"Wait! What? Did I read that right?" you ask. Yes, you did. If you have milk, a few glass containers and a microwave, you can make yogurt at home in as little as a few hours!
This is a process my wife Kat learned not long ago. An advocate of what is called "Simple Living" by a growing number of people, she is always looking for ways to create for ourselves what most folks run to the store and spend what is often way too much money to purchase. Yogurt is one of those things.
What is yogurt, really, besides curdled milk? Add some fruit or jam and stir. "But I just don't have the time!" people say. "It takes so much time to do these things!" Does it really? I'm making yogurt right now while I write this. Or rather, the yogurt is making itself!
Here is a list of what you'll need to make 2 quarts of yogurt.
2 quart sized mason jars with tight fitting lids
a large microwave safe bowl (I use a 2-qt. Corningware dish with a lid)
a quick read thermometer
2 quarts of milk
6 T plain yogurt with active/live cultures
6 T powdered milk (optional - helps to make the yogurt firmer)
The cultures in the plain yogurt act as the starter. Begin by filling the mason jars to the 'shoulders' of the jar, leaving a good 1" to 1-1/2" space at the top of the jar. Microwave the milk on high heat for 3 minutes, then stir and take the milks temperature. You want the milk to get to 185°, but don't go too fast! Gently heating the milk here is best! After the first 3 minutes, heat it for another 3. When the milk reaches around 115-120°, reduce the heating time to 2 minutes. As you get closer to 185°, reduce the time in the microwave to 1 minute between stirs.
Once the milk reaches 185°, take the jars out of the microwave and set them in a cool place. The milk should be allowed to rest and cool to 115°. In heating the milk, you have killed any airborne yeasts and bacteria that may have gotten to the milk. This also helps to denature the yogurt which prevents clumping.
After the milk has cooled down to 115°, stir in the yogurt and powdered milk (if you choose to use it), 3 T of each per quart of milk. Fill your large microwave safe bowl about 2/3 to 3/4 full of water and microwave it on high until it nears the boiling point. Gently rest the flat part of the mason lid on each jar but do not secure it down with the ring. You do not want the jars to be tightly sealed, you are only trying to keep moisture from dripping in. Leaving the large bowl of water in the microwave, place the covered jars beside it and close the microwave door. Your microwave is well insulated and will hold the heat in. You want the milk to remain between 90° and 110° for about 8-12 hours. Every couple of hours or so, check the temperature of the water and, if you need to, reheat it (just don't forget to take the yogurt out of the microwave while you reheat the water!). If your yogurt drops below 90°, don't panic! It will be fine, it'll just take longer to make! What you absolutely DO NOT want is for it to get warmer that 110-115°! Do that and you will kill the yogurt cultures! After 6 hours or so you will notice that your yogurt has set. Taste it to check its fermentation. It will get tangier as it sits. I like a tangy yogurt so I usually let it sit longer.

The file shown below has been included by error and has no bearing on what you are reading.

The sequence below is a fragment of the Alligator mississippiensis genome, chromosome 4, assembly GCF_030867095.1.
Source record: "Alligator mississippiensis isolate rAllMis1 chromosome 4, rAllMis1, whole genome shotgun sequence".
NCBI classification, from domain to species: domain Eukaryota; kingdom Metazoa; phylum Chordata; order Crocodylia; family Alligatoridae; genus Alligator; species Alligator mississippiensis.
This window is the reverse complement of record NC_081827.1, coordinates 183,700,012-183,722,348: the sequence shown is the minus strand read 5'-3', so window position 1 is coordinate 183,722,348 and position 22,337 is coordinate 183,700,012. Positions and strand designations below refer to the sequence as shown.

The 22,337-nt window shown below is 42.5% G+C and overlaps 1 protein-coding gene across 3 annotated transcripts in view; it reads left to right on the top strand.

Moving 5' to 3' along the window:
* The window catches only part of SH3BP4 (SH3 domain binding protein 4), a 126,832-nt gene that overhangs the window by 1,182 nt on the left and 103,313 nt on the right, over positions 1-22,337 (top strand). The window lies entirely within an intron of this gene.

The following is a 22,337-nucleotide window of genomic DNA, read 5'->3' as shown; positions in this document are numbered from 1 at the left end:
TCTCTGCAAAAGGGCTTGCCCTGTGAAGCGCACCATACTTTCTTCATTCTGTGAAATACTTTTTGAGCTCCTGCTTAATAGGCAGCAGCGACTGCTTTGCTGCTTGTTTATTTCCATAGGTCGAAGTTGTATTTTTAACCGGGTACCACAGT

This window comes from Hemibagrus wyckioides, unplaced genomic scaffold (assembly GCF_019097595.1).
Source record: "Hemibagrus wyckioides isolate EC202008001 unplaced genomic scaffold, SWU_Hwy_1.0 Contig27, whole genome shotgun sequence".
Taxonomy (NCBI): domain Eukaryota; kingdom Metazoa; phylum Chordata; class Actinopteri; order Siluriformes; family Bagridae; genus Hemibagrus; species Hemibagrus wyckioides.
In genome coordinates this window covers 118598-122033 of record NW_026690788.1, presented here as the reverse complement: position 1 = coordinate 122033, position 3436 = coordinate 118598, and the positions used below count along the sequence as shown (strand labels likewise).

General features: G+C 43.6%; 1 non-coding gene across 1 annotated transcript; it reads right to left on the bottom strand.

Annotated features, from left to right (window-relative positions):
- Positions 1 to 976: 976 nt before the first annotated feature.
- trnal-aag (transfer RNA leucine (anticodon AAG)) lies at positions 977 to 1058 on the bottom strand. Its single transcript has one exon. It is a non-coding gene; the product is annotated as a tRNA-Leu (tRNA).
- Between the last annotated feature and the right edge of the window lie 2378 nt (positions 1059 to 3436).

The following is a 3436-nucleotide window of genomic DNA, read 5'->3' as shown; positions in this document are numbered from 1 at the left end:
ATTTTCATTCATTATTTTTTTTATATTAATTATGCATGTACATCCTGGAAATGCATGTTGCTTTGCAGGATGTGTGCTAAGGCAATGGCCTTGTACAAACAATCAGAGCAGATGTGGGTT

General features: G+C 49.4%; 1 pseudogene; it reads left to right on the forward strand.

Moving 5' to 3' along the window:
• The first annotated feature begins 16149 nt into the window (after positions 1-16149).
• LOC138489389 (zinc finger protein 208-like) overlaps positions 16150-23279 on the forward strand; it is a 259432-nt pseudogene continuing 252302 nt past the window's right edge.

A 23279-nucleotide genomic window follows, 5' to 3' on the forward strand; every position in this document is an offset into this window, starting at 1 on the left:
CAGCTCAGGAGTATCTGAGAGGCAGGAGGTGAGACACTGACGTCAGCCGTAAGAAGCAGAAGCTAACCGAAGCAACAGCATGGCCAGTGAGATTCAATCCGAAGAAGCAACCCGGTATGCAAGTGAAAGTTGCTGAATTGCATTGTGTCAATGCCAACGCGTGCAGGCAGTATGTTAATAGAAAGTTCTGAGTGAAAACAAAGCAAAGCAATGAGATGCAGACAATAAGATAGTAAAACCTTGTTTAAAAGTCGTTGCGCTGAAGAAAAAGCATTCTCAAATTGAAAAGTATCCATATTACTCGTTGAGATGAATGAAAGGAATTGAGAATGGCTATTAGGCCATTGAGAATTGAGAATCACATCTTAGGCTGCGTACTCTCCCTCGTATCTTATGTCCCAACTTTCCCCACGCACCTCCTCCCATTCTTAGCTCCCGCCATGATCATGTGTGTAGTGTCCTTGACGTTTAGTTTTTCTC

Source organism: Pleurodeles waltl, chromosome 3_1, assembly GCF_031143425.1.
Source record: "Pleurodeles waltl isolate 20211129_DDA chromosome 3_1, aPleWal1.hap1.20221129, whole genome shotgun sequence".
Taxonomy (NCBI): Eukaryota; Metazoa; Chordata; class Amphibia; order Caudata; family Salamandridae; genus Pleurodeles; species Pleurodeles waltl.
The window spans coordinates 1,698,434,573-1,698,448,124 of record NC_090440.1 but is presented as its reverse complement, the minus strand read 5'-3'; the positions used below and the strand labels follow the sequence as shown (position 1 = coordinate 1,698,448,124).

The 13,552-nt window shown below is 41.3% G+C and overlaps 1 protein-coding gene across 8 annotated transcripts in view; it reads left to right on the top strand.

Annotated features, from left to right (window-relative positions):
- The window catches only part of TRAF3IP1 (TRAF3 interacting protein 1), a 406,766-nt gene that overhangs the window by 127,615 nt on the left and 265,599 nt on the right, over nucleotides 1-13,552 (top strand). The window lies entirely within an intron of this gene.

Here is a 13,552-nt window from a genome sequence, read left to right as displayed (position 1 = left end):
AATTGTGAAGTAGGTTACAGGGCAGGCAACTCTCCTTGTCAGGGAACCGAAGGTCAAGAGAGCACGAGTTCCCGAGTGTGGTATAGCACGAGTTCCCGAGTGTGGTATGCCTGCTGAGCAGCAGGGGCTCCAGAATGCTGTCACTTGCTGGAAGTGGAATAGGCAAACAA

And there you have it! Start your yogurt at night and you'll have a fresh, tasty breakfast waiting for you in the morning! The fact that the yogurt takes just as long to make as most of us sleep makes this a perfect overnight activity!
"Hold on a sec," I hear someone saying, "what about botulism?" First of all, botulism has a hard time growing in the highly acidic environment of things like salami, sauerkraut and yogurt. The lactic acid produced by the yogurt cultures prohibit the growth of bad bacteria. But caution never hurt anyone. Make sure your equipment is clean and sterile, making sure to completely clean your microwave before and after use. Also, remember that you are making plain yogurt - do not add fruit or other flavorings until after the yogurt is finished and is about to be served! More information can be found at this website.